16 How- BoyThe polystyrene body is then given a coat of plastolene (a sticky synthetic wax).This plastolene needs to be “meltedand painted on and smoothed withlong, flexible blades”, before it canperform with the details and textureof the skin.Finally, he begins to create a mouldwith the figure in sections off thesurface, “building a patchwork”around the figure.
17 How- BoyA layer of silicone is painted first to pick up the detail of the surface.This is supported with more layers of resin and fiberglass.He then mixes polyester resin in flesh tones and painted inside each sections.He ensures to include the variations which are visible on the skin- eg: “mottled (spotted or patched) skin, pinker knees and elbows, paler nails.”The sections were then released from the moulds and reassembled into the boy with seams sanded smooth.
18 How- BoyThe sculpture is then touched up with other details like rosy highlights and faint bluish veins.The hair is constructed with thick strands of acrylic fiber, “fixed to the head with woven strips”.The eyebrows and eyelashesare individually sanded into atapered end.Individual moulds are createdfor the eyes before casting themwith polyester resin.
19 His Over-Sized Figures Ghost, 1998Fibreglass, silicon, polyurethane foam, acrylic fibre and fabric, x 64.8 x 99.1 cmTate Gallery, London.Her large scale and uneasinesshighlights a sense of teenage anxiety.
20 His Over-Sized Figures Big Man, 2000.Pigmented polyester on resin,203.2 x x cm.Hirshhorn Museum & Sculpture Garden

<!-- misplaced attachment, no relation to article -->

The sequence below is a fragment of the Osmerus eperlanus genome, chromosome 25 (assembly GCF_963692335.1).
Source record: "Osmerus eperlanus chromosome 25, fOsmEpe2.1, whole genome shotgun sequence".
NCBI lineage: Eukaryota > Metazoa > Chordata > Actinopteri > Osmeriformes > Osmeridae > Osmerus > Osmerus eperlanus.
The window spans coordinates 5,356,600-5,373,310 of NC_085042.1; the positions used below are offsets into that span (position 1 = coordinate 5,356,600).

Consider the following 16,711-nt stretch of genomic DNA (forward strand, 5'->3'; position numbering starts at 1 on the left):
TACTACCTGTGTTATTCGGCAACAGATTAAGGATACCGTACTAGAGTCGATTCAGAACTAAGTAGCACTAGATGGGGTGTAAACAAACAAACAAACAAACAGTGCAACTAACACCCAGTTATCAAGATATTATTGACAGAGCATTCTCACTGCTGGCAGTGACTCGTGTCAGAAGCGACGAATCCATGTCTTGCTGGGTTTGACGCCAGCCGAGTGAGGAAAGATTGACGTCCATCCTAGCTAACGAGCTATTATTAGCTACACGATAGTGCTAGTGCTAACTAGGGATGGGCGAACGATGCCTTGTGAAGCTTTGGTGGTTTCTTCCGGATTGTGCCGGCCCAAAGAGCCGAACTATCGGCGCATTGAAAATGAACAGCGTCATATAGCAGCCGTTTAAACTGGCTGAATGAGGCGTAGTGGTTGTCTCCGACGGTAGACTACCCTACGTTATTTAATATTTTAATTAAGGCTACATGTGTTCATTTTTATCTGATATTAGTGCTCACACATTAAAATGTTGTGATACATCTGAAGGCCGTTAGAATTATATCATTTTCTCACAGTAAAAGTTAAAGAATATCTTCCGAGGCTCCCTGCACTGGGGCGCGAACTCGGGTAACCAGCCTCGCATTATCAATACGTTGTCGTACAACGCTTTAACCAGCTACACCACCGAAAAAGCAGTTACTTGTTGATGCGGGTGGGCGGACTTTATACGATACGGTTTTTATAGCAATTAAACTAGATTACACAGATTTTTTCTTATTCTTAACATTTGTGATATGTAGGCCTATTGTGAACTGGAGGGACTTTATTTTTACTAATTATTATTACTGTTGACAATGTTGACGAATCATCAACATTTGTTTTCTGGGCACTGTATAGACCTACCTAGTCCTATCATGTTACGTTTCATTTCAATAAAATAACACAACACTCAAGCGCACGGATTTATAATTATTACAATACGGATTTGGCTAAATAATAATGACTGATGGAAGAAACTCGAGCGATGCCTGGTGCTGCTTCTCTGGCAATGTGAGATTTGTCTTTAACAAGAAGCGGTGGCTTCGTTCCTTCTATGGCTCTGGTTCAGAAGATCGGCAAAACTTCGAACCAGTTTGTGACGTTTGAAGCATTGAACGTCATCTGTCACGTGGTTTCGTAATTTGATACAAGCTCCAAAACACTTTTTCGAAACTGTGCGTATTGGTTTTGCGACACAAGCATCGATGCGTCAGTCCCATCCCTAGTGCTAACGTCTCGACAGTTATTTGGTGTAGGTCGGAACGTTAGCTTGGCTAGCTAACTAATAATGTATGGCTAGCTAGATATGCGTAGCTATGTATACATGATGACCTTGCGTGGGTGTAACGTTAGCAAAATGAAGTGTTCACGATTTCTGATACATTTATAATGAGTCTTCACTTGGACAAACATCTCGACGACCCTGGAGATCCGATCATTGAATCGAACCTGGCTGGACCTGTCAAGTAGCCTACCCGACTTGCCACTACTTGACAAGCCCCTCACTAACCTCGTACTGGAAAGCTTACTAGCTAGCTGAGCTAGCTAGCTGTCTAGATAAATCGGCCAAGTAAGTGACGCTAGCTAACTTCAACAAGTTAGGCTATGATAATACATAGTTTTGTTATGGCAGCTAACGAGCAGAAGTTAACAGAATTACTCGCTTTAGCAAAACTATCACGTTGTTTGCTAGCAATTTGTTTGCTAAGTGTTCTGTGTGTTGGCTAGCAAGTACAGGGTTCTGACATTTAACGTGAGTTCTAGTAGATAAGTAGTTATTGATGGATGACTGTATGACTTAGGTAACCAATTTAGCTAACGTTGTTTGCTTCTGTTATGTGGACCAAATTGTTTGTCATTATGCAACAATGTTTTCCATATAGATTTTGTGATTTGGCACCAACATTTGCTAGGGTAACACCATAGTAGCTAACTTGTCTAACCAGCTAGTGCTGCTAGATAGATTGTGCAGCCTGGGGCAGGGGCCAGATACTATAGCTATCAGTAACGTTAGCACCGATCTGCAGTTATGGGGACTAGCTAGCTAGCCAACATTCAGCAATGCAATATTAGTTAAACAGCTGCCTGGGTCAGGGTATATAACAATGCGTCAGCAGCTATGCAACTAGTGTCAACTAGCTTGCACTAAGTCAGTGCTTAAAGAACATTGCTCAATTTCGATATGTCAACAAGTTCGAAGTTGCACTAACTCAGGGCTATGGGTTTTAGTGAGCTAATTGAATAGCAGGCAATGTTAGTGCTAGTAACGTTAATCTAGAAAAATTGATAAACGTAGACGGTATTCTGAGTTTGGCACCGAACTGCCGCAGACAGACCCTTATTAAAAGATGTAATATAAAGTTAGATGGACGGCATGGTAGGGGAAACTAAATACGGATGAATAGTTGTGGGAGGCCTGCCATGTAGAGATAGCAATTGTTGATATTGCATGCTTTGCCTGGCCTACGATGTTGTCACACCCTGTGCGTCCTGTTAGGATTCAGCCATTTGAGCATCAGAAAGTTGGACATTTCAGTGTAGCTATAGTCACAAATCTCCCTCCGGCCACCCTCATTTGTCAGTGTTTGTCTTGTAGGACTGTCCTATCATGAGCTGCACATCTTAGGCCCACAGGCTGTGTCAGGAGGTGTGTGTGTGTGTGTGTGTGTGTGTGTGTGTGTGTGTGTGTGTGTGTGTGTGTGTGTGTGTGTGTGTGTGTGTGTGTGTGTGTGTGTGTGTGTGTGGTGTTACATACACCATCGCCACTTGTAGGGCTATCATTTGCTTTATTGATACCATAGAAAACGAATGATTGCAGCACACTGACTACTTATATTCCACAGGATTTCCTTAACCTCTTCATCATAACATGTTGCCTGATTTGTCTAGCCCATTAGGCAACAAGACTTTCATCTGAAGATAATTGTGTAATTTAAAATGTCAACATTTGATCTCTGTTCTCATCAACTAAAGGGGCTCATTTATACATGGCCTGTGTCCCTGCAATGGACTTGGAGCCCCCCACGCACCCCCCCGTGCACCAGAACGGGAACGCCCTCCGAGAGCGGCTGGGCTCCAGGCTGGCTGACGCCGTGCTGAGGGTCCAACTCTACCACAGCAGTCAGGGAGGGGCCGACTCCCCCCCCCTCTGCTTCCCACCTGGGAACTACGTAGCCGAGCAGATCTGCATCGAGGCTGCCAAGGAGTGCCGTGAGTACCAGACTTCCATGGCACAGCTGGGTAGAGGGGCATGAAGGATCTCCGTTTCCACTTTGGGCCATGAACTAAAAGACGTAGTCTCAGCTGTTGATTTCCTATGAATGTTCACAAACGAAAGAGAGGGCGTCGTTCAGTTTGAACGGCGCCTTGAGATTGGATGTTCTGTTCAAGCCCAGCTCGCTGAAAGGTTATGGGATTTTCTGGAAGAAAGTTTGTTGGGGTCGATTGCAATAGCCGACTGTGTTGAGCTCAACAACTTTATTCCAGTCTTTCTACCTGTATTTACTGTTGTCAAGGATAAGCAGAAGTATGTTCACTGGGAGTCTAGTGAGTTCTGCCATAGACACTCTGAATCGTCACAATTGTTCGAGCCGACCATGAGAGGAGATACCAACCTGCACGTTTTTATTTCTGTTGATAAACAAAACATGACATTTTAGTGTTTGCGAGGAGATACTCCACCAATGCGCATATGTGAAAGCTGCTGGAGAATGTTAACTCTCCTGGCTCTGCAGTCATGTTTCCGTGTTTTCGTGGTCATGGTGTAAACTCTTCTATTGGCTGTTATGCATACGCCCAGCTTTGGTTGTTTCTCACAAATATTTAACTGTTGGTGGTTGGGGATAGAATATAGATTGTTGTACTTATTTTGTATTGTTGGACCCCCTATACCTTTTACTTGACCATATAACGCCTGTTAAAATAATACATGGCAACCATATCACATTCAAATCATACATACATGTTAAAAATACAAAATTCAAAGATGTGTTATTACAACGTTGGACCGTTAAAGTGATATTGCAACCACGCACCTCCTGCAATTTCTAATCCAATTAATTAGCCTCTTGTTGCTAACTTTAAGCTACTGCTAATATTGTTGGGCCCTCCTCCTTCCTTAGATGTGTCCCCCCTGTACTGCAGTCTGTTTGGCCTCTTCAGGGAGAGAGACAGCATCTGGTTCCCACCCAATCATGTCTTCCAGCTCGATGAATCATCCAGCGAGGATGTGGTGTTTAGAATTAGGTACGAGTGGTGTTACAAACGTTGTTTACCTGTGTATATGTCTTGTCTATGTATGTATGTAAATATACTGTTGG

21 Pigmented polyester on resin, 203.2 x 120.7 x 204.5 cm. His Over-Sized FiguresBig Man, 2000.Pigmented polyester on resin, x x cm.
22 Pigmented polyester on resin, 203.2 x 120.7 x 204.5 cm. How- Big ManBig Man, 2000.Pigmented polyester on resin, x x cm.
24 Fibreglass, resin and silicone, National Gallery of Australia His Over-Sized FiguresPregnant Woman, 2002.Fibreglass, resin and silicone,National Gallery of AustraliaCheck it out at
25 Fibreglass, resin and silicone, National Gallery of Australia His Over-Sized FiguresPregnant Woman, 2002.Fibreglass, resin and silicone,National Gallery of Australia
26 What- Pregnant WomanIt is a portrayal of motherhood- boasting strong reference with fertility, life and birth.Her size illustrates the immense significance of her pregnancy as well as her vulnerability and emotional intensity as seen in her face.The colossal tummy and expression on her face communicates to the viewers the immense weight (can also be interpreted as responsibility) the woman bears.As a viewer confronted with the tummy, the physicality and burden of child-bearing becomes even more pertinent.Her size can also be allegorical of omnificent (magnificent) Mother Earth.
27 Untitled (Head of a Baby), 2003. His Over-Sized FiguresUntitled (Head of a Baby), 2003.Mixed Media,
28 His Over-Sized Figures Mask III, 2005.Mixed Media,
29 In Bed, 2005. His Over-Sized Figures Mixed media, x x 395 cm
30 His Over-Sized Figures In Bed, 2005.Mixed media, x x 395 cm
31 Oil-based ink on canvas, 259 x 213.4 cm His Over-Sized FiguresA Girl, 2006.Oil-based ink on canvas, 259 x cm
32 His Over-Sized Figures A Girl, 2006.Mixed media,
33 Silicone rubber and mixed media, His Under-Sized FiguresAngel, 1997.Silicone rubber and mixed media,110 x 87 x 81 cm
34 What- AngelThe naked figure of a man with a pair of wings which are made with goose feathers.He is pensive and the pose appears a little melancholic.It’s source of inspiration came from Tiepolo’s Allegory with Venus and Time from the National Gallery.Mueck was inspired to create his own winged character.
35 Why- Angel (His Influence) Giovanni Battista Tiepolo ( )Born in Venice Italy.He was both a painter and a printmaker.He was Europe’s outstanding master of the Grand Manner.His art- imaginative and changing the world of ancient history and myth, scriptures and legends into grand theatrical proportions.He also did frescos.Allegory with Venus and Time, cby Giovanni Battista TiepoloOil on canvas, 292 x 190 cm.